Rights Groups Denounce Dropping of CIA Torture Cases
U.S. human rights groups have roundly condemned Thursday’s announcement by Attorney General Eric Holder that the Justice Department will not pursue prosecutions of Central Intelligence Agency (CIA) officers who may have been responsible for the deaths of two prisoners in their custody.
The announcement appeared to mark the end of all efforts by the U.S. government to hold CIA interrogators accountable for torture and mistreating prisoners detained during the so-called “Global War on Terror” launched shortly after the al-Qaeda attacks on Sept. 11, 2001.
For rights activists and for supporters of President Barack Obama, it was the latest in a series of disappointing decisions, including the failure to close the detention facility at the U.S. base in Guantanamo, Cuba. They had hoped Obama would not only end the excesses of President George W. Bush’s prosecution of the war, but also conduct a full investigation of those excesses, if not prosecute those responsible.
“This is truly a disastrous development,” said Laura Pitter, counterterrorism adviser at Human Rights Watch (HRW). “To now have no accountability whatsoever for any of the CIA abuses for which there are now mountains of evidence is just appalling.”
“It completely undermines the U.S.’s ability to have any credibility on any of these issues in other countries, even as it calls for other countries to account for abuses and prosecute cases of torture and mistreatment,” she told IPS.
“Continuing impunity threatens to undermine the universally recognized prohibition on torture and other abusive treatment and sends the dangerous signal to government officials that there will be no consequences for their use of torture and other cruelty,” noted Jameel Jaffer, deputy legal director of the American Civil Liberties Union (ACLU).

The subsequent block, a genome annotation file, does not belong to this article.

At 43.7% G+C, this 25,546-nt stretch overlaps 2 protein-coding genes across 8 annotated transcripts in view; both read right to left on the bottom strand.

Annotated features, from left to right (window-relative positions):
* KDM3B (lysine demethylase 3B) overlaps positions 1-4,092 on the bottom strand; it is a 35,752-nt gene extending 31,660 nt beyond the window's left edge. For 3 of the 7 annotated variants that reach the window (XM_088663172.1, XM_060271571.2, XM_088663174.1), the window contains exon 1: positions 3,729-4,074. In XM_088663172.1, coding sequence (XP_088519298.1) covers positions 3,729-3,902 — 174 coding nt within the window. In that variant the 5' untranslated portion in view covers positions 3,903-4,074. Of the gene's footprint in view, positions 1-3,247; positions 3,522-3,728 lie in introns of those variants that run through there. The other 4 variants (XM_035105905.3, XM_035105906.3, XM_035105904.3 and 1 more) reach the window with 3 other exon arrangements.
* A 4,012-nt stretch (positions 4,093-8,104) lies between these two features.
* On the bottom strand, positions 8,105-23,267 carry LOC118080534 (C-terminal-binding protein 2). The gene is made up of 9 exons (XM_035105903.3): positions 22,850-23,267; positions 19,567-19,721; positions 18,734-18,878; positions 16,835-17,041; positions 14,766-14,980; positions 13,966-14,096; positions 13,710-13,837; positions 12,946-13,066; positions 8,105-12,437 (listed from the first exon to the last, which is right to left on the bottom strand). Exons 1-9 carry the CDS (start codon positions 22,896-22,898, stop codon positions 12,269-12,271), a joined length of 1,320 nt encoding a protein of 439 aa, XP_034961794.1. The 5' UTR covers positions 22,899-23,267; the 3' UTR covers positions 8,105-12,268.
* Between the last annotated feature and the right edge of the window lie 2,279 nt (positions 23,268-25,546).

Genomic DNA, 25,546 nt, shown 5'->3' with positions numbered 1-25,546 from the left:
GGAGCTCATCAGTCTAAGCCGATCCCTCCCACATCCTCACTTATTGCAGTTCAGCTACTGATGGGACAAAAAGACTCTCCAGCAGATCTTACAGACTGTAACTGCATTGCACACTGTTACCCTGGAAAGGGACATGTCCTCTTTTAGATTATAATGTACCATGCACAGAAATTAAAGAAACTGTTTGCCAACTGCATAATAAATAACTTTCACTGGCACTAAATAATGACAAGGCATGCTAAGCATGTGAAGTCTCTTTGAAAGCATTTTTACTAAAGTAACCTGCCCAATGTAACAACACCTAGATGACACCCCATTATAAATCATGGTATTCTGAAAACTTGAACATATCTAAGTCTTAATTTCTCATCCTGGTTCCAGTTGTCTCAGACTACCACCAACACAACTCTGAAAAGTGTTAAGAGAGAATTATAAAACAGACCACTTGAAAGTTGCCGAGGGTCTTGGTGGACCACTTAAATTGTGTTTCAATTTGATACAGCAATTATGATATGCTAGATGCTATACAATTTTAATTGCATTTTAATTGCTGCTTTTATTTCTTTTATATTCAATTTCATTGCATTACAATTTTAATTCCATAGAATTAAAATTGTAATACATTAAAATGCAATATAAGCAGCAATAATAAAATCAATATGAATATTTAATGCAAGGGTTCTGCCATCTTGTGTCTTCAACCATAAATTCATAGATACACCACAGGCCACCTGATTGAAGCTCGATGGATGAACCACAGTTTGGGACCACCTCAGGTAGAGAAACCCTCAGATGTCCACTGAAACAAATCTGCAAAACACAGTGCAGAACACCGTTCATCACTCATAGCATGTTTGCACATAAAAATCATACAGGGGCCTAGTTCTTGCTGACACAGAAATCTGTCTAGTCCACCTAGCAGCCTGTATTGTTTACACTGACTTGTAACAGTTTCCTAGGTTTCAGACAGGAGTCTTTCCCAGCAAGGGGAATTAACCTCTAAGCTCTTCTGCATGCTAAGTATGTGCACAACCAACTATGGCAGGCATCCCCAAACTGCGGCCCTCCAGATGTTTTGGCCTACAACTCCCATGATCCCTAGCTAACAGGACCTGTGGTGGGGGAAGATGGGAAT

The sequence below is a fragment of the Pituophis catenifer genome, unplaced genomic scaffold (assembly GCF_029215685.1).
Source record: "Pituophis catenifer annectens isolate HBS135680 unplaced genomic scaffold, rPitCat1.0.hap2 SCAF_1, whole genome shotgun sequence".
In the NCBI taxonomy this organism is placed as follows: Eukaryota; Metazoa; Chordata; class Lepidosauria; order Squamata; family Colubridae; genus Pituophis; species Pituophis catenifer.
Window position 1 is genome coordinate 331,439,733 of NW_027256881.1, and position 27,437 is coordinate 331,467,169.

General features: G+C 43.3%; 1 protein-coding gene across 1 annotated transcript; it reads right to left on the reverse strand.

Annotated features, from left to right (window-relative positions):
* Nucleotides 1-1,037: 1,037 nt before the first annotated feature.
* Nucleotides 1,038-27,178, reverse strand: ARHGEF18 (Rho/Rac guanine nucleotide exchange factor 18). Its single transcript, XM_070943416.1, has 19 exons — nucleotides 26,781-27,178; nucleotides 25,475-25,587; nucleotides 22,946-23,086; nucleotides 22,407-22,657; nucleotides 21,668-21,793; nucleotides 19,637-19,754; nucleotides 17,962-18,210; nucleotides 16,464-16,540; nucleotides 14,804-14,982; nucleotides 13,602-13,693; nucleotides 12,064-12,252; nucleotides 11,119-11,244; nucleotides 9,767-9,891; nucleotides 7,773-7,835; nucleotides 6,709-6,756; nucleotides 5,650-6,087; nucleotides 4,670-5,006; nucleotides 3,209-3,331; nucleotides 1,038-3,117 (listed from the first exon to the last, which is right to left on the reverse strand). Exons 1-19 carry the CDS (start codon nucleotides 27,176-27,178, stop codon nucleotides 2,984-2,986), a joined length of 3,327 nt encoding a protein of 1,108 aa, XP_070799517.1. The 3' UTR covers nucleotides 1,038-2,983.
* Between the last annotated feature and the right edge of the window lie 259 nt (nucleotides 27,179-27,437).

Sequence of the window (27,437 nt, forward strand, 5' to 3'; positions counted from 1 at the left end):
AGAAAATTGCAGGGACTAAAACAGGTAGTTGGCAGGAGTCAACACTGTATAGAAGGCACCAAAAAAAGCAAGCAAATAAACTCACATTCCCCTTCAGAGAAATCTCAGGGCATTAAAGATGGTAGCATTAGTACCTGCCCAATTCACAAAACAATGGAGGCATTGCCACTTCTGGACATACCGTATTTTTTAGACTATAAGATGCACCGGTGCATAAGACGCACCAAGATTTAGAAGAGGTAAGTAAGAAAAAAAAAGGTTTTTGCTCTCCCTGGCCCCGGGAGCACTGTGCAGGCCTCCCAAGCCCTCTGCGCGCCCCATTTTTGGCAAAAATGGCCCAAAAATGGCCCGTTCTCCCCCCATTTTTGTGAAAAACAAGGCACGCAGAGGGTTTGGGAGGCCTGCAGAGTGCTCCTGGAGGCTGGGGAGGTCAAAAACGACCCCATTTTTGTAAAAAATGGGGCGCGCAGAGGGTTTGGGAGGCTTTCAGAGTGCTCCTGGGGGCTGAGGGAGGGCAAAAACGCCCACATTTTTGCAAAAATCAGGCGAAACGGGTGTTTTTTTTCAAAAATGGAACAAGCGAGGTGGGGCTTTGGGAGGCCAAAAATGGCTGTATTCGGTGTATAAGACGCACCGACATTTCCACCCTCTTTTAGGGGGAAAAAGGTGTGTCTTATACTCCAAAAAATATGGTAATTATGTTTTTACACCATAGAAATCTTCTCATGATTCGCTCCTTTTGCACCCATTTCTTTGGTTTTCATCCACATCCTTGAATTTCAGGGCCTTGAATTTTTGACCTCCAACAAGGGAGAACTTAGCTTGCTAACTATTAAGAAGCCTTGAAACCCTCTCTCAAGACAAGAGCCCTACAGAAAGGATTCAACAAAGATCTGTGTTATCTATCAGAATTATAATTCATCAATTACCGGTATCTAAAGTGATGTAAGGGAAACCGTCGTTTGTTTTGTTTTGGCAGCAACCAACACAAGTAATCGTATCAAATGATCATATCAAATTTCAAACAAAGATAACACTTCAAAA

“Today’s decision not to file charges against individuals who tortured prisoners to death is yet another entry in what is already a shameful record.”
In his announcement, Holder suggested that crimes were indeed committed in the two cases that were being investigated by Assistant U.S. Attorney John Durham but that convictions were unlikely.
“Based on the fully developed factual record concerning the two deaths, the department has declined prosecution because the admissible evidence would not be sufficient to obtain and sustain a conviction beyond a reasonable doubt,” he said.
The two deaths took place at a secret CIA detention facility known as the Salt Pit in Afghanistan in 2002 and at the notorious Abu Ghraib prison the following year. The victims have been identified as Gul Rahman, a suspected Taliban militant, and Manadel Al-Jamadi, an alleged Iraqi insurgent.
The two were the last reviewed by Durham, who had originally been tasked by Bush’s attorney general, Michael Mukasey, in 2008 with conducting a criminal investigation into CIA interrogators’ use of “waterboarding” against detainees and the apparently intentional destruction of interrogation videotapes that recorded those sessions.
In August 2009, Holder expanded Durham’s mandate to include 101 cases of alleged mistreatment by CIA interrogators of detainees held abroad to determine whether any of them may be liable to prosecution.
At the time, he also stressed that he would not prosecute anyone who acted in good faith and within the scope of the controversial legal guidance given by the Bush administration regarding possible “enhanced interrogation” techniques that could be used against detainees.